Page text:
Next time you are encoding audio or video go check your task manager or activity monitor and look to see what your CPU utilization is. Go load your web browser and surf around a while. You will not notice the encoding stop, it may slow for a few cycles every time you load a new page. This is your computer multitasking. Multithreading is allowing an individual process or program to do more things at once instead of waiting for an invidiudal task to complete before moving on to another task. You do not need multiple processors to take advantage of multithreading, nor do you need that crap called Hyper-Threading.

I thought this was a place for geeks and nerds who knew something.

Motherboard prices (1)

GoatVomit (885506) | more than 8 years ago | (#15468455)

I really hope that boards based on 965 chipset will be cheaper than current ones since a good s775 overclocking board retails here around 160 euros (955) and 180 euros (975). That's quite steep indeed. Otherwise for example celeron 356 would be ideal for budget overclocking. Anyways I'm happy to see more competition which will lower the prices and force fanboys to come up with new arguments. Funnily enough everything has worked so far no matter the brand, even the z80.

"Traditionally been weak" ? (3, Informative)

drsmithy (35869) | more than 8 years ago | (#15468954)

People who have only been observing the industry for a handul of years shouldn't be talking about "tradition". The Athlon was the first product AMD made that could even offer a match to intel's CPUs, let alone exceed them.

I'm sure there's more than enough people here who remember how intel poorly comparbadly the K6 ran Doom, for example.

Not to mention the atrocious record of motherboard chipsets for >K6 AMD processors that, alone, contributed more to slowing their uptake by the market than any other factor (it astounds me that VIA has managed to stay in business).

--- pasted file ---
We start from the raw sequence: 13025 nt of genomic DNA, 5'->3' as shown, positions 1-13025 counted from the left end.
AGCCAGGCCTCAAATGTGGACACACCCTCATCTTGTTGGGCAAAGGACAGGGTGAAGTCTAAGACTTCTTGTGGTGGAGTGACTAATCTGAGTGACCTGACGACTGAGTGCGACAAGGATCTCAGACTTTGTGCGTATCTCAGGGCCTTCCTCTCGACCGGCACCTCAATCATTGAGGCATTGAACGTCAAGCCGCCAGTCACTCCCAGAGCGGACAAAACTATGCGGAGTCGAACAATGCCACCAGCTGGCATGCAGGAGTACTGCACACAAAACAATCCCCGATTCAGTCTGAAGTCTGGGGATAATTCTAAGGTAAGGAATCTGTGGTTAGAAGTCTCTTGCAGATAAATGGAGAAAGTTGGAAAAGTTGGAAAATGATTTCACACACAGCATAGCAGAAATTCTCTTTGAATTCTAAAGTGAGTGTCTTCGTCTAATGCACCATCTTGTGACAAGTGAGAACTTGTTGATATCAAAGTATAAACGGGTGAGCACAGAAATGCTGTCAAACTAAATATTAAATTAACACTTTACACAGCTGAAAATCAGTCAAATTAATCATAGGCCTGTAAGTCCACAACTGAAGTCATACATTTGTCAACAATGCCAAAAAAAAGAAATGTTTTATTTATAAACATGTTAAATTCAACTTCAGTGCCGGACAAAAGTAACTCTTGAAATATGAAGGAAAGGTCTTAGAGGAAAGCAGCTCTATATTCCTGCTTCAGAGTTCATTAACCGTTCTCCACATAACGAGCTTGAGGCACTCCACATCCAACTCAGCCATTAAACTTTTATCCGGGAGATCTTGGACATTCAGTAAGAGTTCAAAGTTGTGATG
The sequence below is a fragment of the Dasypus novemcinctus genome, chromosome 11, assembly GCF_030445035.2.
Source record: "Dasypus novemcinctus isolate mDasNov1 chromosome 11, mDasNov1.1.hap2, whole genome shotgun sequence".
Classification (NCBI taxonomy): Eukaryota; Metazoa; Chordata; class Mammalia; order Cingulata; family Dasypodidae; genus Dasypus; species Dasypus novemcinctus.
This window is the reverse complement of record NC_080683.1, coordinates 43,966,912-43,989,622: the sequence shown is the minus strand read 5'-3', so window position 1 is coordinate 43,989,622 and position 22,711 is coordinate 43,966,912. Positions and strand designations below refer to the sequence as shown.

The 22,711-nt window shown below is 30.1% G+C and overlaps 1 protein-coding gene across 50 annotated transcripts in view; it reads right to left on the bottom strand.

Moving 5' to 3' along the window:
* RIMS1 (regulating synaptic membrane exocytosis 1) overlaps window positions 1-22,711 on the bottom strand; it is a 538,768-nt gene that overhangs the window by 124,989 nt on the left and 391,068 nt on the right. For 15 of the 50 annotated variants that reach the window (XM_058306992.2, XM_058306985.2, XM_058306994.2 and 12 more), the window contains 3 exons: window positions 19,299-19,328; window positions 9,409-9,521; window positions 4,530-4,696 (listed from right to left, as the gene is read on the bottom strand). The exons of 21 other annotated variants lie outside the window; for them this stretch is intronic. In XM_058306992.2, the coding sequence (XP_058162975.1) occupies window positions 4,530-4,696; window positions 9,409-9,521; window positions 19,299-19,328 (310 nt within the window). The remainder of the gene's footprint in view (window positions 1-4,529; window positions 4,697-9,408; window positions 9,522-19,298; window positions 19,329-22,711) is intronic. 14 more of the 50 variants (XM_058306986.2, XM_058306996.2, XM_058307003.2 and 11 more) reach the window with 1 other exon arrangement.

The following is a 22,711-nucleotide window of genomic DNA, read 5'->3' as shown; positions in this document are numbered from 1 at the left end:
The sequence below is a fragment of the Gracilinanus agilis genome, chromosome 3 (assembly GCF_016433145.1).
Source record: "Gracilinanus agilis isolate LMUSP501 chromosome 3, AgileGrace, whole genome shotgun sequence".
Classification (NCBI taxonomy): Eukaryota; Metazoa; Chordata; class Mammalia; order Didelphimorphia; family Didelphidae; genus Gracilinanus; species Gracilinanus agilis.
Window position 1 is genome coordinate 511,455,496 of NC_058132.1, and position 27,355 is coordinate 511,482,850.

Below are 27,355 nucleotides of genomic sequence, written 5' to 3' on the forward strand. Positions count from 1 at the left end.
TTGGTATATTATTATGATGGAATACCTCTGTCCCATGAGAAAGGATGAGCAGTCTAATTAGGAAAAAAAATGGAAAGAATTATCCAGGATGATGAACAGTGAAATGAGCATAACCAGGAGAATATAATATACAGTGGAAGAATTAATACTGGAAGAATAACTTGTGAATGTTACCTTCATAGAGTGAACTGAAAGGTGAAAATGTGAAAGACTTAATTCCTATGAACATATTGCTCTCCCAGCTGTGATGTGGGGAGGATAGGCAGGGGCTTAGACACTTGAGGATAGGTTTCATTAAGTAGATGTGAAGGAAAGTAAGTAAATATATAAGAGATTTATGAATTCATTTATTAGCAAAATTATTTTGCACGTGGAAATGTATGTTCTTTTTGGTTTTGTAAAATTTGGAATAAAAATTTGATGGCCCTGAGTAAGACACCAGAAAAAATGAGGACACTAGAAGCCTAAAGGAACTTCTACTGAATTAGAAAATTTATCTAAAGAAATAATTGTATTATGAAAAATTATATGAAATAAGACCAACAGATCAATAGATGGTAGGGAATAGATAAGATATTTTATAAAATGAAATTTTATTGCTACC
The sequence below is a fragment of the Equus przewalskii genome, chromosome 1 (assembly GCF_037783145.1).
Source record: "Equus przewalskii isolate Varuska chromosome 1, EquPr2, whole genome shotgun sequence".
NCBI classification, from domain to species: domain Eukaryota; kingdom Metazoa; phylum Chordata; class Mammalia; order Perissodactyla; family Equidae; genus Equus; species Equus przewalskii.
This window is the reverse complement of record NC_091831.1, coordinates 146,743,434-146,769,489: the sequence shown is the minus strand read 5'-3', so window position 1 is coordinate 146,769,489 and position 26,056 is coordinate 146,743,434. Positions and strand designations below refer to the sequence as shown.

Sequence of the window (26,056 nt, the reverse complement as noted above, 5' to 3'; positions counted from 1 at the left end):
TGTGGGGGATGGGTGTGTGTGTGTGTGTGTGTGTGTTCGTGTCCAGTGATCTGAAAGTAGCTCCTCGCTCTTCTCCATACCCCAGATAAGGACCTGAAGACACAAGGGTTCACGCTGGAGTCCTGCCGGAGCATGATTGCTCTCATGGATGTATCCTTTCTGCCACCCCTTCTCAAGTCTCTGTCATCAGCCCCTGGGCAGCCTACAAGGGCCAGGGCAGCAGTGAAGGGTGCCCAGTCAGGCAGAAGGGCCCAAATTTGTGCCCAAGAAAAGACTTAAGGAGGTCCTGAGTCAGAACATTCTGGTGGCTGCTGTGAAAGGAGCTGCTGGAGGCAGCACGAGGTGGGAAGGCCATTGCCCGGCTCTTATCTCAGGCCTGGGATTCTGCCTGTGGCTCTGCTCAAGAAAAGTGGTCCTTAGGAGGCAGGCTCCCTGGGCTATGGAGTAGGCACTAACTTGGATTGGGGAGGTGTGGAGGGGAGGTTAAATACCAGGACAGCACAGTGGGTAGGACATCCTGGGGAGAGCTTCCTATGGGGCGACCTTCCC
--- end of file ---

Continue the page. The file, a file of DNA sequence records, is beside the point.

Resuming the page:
Re:"Traditionally been weak" ? (1)

drsmithy (35869) | more than 8 years ago | (#15468999)

I'm sure there's more than enough people here who remember how intel poorly comparbadly the K6 ran Doom, for example.

Ugh. Must use preview. That should say:

I'm sure there's more than enough people here who remember how comparably poorly the K6 ran Doom, for example.

ORLY? (0)

Anonymous Coward | more than 8 years ago | (#15469117)

Next Gen CPU faster than today's

The Conroe myth gets busted a little bit every day (3, Interesting)

Visaris (553352) | more than 8 years ago | (#15469238)

We found that it was faster than the current flagship Pentium Extreme Edition 965 processor in nearly every single-threaded scenario, but there were times where Conroe fell behind in multi-tasking scenarios.

I think that's a very funny quote. This is exactly what I was expecting all along. The reason most people have been running Super-PI and other toy benchmarks is because they are single-threaded, and that is the one area where Conroe really shines.

If the Conroe can't beat the Pentium Extreme Edition 965 how is it going "own" or "destroy" an Athlon 64 FX-64? The Conroe myth gets busted a little bit every day.

Re:The Conroe myth gets busted a little bit every (0)

Anonymous Coward | more than 8 years ago | (#15469394)

The main problem is that most benchmarks used today are really lame throwbacks to a time when all code was single threaded running on machines without any other processes. Even the recent supposed "multithreaded" benchmarks run the same code on every thread sharing the instruction cache between threads. A better benchmark would to run a dozen unrelated Linux tasks simultaneously with data sets 100 times larger than CPU cache and measure the aggregate time. This would be a better approximation of what actually goes on in a typical web server or desktop PC running all sorts of multimedia apps.

Re:The Conroe myth gets busted a little bit every (1)

Jordanis (955796) | more than 8 years ago | (#15469916)

Well, the claim is that the chip they were testing wasn't a flagship chip like the Pentium EE. In other words, they were testing a chip that's supposed to debut a couple price points below (2.67 GHz clock) the top-clocked (2.93 GHz) Conroe EE.

The inference being that the new top Intel chip will totally kick the Pentium EE's butt. Or, if you like, that this chip offers the same or better performance than the Pentium EE at what will probably be something like $200-$300 less.

Of course, that's all speculation, but the fact remains that this is not the top Conroe chip that's ocasionally losing out to the fastest Intel currently offers.

Lick Intel's ass while you still can (0)

Anonymous Coward | more than 8 years ago | (#15469401)

Intel asskissers from all over the world, this is your chance. Lick Intel's ass and maybe you'll get a discount for the next version of the Celeron.